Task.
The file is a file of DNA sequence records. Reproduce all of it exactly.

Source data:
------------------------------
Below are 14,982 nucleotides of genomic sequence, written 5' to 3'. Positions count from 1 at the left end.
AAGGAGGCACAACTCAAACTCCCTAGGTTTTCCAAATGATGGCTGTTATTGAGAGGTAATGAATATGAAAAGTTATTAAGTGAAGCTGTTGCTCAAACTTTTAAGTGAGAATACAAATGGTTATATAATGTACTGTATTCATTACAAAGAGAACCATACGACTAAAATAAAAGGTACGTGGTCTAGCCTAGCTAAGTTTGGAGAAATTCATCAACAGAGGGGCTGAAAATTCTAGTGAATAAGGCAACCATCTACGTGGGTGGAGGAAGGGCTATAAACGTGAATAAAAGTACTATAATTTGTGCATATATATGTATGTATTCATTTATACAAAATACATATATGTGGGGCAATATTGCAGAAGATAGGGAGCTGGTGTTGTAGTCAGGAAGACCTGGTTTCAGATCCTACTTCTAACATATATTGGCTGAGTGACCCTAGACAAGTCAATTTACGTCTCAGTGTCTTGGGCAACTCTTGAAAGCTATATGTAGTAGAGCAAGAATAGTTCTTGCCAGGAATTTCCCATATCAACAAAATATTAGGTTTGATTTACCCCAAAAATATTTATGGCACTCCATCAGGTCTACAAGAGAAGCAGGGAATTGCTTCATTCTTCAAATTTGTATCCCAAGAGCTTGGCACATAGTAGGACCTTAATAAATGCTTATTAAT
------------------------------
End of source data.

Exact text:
Below are 14,982 nucleotides of genomic sequence, written 5' to 3'. Positions count from 1 at the left end.
AAGGAGGCACAACTCAAACTCCCTAGGTTTTCCAAATGATGGCTGTTATTGAGAGGTAATGAATATGAAAAGTTATTAAGTGAAGCTGTTGCTCAAACTTTTAAGTGAGAATACAAATGGTTATATAATGTACTGTATTCATTACAAAGAGAACCATACGACTAAAATAAAAGGTACGTGGTCTAGCCTAGCTAAGTTTGGAGAAATTCATCAACAGAGGGGCTGAAAATTCTAGTGAATAAGGCAACCATCTACGTGGGTGGAGGAAGGGCTATAAACGTGAATAAAAGTACTATAATTTGTGCATATATATGTATGTATTCATTTATACAAAATACATATATGTGGGGCAATATTGCAGAAGATAGGGAGCTGGTGTTGTAGTCAGGAAGACCTGGTTTCAGATCCTACTTCTAACATATATTGGCTGAGTGACCCTAGACAAGTCAATTTACGTCTCAGTGTCTTGGGCAACTCTTGAAAGCTATATGTAGTAGAGCAAGAATAGTTCTTGCCAGGAATTTCCCATATCAACAAAATATTAGGTTTGATTTACCCCAAAAATATTTATGGCACTCCATCAGGTCTACAAGAGAAGCAGGGAATTGCTTCATTCTTCAAATTTGTATCCCAAGAGCTTGGCACATAGTAGGACCTTAATAAATGCTTATTAAT